You will get two to three questions from Coordinate Geometry in the GMAT quant section. Questions appear in both variants viz., problem solving and data sufficiency. The concepts tested include finding the slope, identifying the quadrants through which a line passes, finding the length of a line segment, determining the equation of a line, equations of parallel and perpendicular lines, area of triangle, and equation of circles. Sample GMAT practice questions in coordinate geometry is given below. Attempt these questions and check whether you have got the correct answer. If you have not, go to the explanatory answer or the video explanations to learn how to crack the question.
Curated sample GMAT questions from these topics are presented here below. Attempt these questions and check if you have got the correct answer. One can use the explanatory answer or Video explanation made available (wherever provided) to help crack important GMAT quant questions.
What is the equation of a circle of radius 6 units centered at (3, 2)?
Step 1: Equation of a circle whose center is at (a, b) and whose radius is 'r' units is (x - a)^{2} + (y - b)^{2} = r^{2}
Step 2: In this question, a = 3, b = 2, and r = 6. Substitute and derive the equation of the circle.
Set S contains points whose abscissa and ordinate are both natural numbers. Point P, an element in set S has the property that the sum of the distances from point P to the point (8, 0) and the point (0, 12) is the lowest among all elements in set S. How many such points P exist in set S?
Step 1: Key Point: The sum of the distances is minimum only when point P lies on the line segment joining the intercepts.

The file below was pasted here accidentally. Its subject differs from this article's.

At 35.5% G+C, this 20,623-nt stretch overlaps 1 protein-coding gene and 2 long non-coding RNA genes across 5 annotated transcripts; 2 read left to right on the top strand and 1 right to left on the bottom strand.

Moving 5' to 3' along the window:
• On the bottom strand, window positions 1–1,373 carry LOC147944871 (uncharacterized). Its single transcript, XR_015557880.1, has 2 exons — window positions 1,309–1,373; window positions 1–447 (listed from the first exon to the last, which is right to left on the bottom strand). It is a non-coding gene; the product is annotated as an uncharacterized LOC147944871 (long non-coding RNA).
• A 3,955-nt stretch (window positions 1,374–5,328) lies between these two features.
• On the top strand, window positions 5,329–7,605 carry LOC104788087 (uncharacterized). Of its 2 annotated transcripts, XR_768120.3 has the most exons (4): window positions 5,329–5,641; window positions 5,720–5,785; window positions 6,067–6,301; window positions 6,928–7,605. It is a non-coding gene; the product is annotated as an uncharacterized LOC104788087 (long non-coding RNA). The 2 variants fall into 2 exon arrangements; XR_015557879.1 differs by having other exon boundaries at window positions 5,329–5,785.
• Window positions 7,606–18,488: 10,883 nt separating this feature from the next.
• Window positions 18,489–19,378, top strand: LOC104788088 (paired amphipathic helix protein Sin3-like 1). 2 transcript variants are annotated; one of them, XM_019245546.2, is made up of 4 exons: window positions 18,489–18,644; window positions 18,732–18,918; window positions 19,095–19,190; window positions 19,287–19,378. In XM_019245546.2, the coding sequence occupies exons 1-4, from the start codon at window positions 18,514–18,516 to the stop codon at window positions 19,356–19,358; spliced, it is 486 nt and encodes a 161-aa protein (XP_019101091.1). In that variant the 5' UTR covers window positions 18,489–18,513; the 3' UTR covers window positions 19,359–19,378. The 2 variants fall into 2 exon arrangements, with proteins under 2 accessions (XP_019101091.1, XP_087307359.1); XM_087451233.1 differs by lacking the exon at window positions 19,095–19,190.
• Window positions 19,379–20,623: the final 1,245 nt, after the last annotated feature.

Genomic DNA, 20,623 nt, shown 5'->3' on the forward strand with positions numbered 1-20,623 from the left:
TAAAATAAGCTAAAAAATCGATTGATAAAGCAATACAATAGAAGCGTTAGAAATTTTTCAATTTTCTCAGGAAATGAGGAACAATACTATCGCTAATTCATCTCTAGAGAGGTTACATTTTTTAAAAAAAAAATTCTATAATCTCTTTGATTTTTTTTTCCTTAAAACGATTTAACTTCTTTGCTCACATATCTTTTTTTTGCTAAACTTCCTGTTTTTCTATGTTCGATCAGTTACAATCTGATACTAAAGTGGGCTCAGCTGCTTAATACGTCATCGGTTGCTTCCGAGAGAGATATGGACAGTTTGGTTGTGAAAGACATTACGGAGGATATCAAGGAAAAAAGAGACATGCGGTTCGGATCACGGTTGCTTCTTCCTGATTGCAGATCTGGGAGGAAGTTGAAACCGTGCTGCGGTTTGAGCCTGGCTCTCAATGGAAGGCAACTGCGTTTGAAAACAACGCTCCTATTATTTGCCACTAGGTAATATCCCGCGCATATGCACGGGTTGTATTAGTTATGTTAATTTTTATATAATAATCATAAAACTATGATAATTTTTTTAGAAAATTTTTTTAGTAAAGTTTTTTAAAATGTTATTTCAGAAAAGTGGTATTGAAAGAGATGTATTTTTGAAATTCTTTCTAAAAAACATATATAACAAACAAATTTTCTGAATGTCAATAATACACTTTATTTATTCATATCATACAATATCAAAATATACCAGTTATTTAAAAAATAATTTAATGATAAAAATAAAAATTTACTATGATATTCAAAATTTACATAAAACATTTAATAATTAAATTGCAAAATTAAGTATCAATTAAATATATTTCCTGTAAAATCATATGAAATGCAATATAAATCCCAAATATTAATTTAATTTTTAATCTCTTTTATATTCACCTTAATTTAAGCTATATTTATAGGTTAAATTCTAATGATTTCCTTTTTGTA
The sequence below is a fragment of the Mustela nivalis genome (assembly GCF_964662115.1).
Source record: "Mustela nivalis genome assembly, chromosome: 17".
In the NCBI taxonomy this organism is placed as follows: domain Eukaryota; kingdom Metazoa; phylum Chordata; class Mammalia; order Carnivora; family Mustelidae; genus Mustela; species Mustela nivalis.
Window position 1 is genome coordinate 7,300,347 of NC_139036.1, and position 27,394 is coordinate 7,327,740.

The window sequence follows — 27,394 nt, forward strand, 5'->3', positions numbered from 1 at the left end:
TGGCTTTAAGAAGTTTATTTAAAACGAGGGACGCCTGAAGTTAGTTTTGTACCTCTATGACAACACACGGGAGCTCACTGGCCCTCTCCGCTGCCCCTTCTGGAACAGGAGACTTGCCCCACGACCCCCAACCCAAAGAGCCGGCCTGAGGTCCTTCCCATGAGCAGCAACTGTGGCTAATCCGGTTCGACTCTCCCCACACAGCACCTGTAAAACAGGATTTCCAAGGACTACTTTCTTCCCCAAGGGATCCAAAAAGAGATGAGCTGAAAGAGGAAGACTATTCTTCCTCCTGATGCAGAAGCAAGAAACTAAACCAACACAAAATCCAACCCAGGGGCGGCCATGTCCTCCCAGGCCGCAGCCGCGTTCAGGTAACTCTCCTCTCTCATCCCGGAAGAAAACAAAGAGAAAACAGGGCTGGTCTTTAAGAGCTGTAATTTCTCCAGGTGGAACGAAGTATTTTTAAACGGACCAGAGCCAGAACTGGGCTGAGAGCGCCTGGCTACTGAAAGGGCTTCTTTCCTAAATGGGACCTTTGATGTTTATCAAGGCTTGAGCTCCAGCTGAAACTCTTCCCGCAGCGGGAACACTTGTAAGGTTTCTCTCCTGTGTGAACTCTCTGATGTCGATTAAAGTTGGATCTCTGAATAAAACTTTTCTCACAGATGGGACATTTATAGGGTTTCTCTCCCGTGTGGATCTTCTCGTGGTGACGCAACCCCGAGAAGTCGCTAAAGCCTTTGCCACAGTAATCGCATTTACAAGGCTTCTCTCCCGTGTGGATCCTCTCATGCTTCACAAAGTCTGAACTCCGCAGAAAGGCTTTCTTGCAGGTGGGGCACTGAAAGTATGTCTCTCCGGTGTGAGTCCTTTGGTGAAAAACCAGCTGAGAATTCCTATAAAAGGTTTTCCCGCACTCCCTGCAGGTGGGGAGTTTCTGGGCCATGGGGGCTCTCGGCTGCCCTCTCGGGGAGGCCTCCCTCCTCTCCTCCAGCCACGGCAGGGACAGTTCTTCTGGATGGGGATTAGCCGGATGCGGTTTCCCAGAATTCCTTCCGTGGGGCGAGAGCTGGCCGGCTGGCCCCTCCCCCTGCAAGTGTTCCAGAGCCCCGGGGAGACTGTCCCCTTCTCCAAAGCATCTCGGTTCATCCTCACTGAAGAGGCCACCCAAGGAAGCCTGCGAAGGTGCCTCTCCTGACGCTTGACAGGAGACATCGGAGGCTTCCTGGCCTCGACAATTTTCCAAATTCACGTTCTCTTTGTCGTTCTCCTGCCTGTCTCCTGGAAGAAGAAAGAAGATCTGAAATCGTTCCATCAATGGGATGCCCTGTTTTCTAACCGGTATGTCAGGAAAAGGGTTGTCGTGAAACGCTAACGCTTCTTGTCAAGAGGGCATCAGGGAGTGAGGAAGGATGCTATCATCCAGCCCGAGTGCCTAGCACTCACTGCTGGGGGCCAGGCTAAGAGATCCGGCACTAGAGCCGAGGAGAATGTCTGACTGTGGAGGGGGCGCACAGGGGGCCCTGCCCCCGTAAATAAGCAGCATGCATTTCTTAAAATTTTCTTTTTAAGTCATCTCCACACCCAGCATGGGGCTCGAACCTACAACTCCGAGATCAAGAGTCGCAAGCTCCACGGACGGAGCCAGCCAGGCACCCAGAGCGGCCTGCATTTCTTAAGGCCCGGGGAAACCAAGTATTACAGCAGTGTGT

Step 2: Find the equation of the line with (8, 0) and (0, 12) as x and y intercepts respectively.
Step 3: Substitute positive integer values for x from 0 to 8 in the equation obtained in step 2 and check whether corresponding y values are integers.
Step 4: Count number of values for which both x and y coordinates are integers.
Line L is perpendicular to line K whose equation is 3y = 4x + 12; Lines L and K intersect at (p, q).
Is p + q > 0?
Concept: Line K is a positive sloping line. Line L, therefore, is a negative sloping line.
Step 1: Compute x-intercept of line K and draw line L to satisfy information given in statement 1. Deduce possible points of intersection and determine whether we get a unique answer to the question.
Step 2: Compute y-intercept of line K and draw line L to satisfy information given in statement 2. Deduce possible points of intersection and determine whether we get a unique answer to the question.
Step 3: If we do not get a conclusive answer using either statement independently, combine the information in the two statements and determine sufficiency.
Does the line x + y = 6 intersect or touch the circle C with radius 5 units?
Step 1 - Question Stem: The line is a negative sloping line with intercepts (6, 0), (0, 6). It passes through II, IV, and I quadrants.
Step 2: Evaluate statement 1 by looking for a counter example. If the shortest distance between the center of the circle and the line is less than or equal to the radius, the line will touch or intersect with the circle. If a counter example exists, statement 1 is not sufficient. Else it is sufficient.
Step 3: Look for a counter example with two different points that could be centers of the circle satisfying statement 2. If we are able to find a counter example, statement 2 will not be sufficient.
Step 4: If we do not get a conclusive answer using either statement independently, combine the information in the two statements and determine sufficiency.
Is the slope of the line that passes through the point (p, q) positive?
Step 1: Evaluate Statement 1 Alone: We know point (p, q) is a I quadrant point. Can we deduce the slope of the line with this information?
Step 2: Evaluate Statement 2 Alone: The x-intercept of line k is greater the x-coordinate of the point. Try to describe two lines one with positive slope and the other with a negative slope satisfying this condition. If it is possible statement 2 alone is not sufficient.
Step 3: If we do not get a conclusive answer using either statement independently, combine the information in the two statements and determine sufficiency.
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